Journal of Mountain Science

, Volume 16, Issue 1, pp 54–63 | Cite as

Effect of mixture sowing on biomass allocation in the artificially-planted pastures, Southeastern Tibetan

  • Fan Chen
  • Hao Xia
  • Xiao-jing QinEmail author


Artificial planting is an important measure to promote the restoration of degraded grassland and protect the ecological environment. The objectives of the current study were to investigate the allocation pattern between aboveground biomass (AGB) and belowground biomass (BGB) in different seeding types of artificially-planted pastures. We explored the variation in biomass and the relationship between above- and belowground biomass in four artificially-planted pastures with one species from Elymus nutans Griseb (EN, perennial), Elymus sibiricus Linn (ES, perennial), Medicago sativa Linn (MS, perennial), and Avena sativa Linn (AS, annual) and in six artificially-planted communities with mixtures of two species by seeding ratio 1:1 from the abovementioned grasses (EN + AS, MS + AS, EN + ES, MS + EN, MS + ES, AS + ES) in 2015 and 2016. The results showed that E. nutans is the most productive species with the highest biomass production among the single crops. MS + ES was the most productive group in 2015, while the group with the highest biomass production changed to AS + ES in 2016. AGB was positively correlated to BGB in the surface soil layer in the first year, but positively related to BGB in the subsoil layer in the second year. In the early stage of artificial grassland succession, plants allocated more biomass to aboveground parts, with a root to shoot (R/S) ratio of 1.98. The slope of the log-log relationship between AGB and BGB was 1.07 in 2016, which is consistent with the isometric theory. Different sowing patterns strongly affected the accumulation and allocation of biomass in artificiallyplanted grassland, E. sibiricus was the suitable plant in the alpine regions, which will be conducive to understanding vegetation restoration and plant interactions in the future.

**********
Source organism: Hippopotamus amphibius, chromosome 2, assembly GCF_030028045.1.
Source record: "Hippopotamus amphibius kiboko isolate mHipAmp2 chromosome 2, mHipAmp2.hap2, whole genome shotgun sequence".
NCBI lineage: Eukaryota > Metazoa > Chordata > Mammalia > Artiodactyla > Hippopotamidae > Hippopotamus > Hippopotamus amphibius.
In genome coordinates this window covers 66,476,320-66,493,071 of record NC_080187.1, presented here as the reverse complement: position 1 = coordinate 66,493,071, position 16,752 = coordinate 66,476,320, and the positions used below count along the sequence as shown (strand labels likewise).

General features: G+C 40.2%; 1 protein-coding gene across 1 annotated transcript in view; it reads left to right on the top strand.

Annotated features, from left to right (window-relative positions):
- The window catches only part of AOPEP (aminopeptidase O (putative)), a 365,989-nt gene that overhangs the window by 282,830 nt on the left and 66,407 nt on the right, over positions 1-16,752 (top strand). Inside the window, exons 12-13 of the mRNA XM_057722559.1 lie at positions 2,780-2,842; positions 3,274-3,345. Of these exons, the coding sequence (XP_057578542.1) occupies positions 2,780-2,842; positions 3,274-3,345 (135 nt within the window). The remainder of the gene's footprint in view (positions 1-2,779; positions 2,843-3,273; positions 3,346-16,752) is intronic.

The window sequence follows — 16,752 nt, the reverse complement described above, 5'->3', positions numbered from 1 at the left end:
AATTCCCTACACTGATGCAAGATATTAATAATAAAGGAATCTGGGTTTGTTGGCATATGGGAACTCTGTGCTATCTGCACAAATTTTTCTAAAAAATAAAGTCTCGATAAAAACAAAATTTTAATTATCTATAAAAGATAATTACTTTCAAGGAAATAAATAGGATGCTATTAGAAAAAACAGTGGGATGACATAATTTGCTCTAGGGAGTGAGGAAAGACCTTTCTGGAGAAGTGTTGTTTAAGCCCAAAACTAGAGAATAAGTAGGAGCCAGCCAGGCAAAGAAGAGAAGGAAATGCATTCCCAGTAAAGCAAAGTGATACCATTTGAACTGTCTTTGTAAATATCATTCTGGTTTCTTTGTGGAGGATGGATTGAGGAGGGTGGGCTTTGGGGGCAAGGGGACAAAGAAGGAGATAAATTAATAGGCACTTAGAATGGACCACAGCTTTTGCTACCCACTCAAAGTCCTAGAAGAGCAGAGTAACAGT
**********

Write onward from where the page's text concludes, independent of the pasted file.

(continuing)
Artificial grassland Aboveground biomass Belowground biomass Mono seeding Mixed seeding Elymus 


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This research is supported by China Huaneng group technology project (Grant No. HNKJ14-H17). We are grateful to Hong jiangtao for the helpful modification on the manuscript.


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Copyright information

© Science Press, Institute of Mountain Hazards and Environment, CAS and Springer-Verlag GmbH Germany, part of Springer Nature 2019

Authors and Affiliations

  1. 1.Power China Guiyang engineering corporation limitedGuizhouChina
  2. 2.Key Laboratory of Mountain Surface Processes and Ecological Regulation, Institute of Mountain Hazards and EnvironmentChinese Academy of ScienceChengduChina
  3. 3.University of Chinese Academy of SciencesBeijingChina

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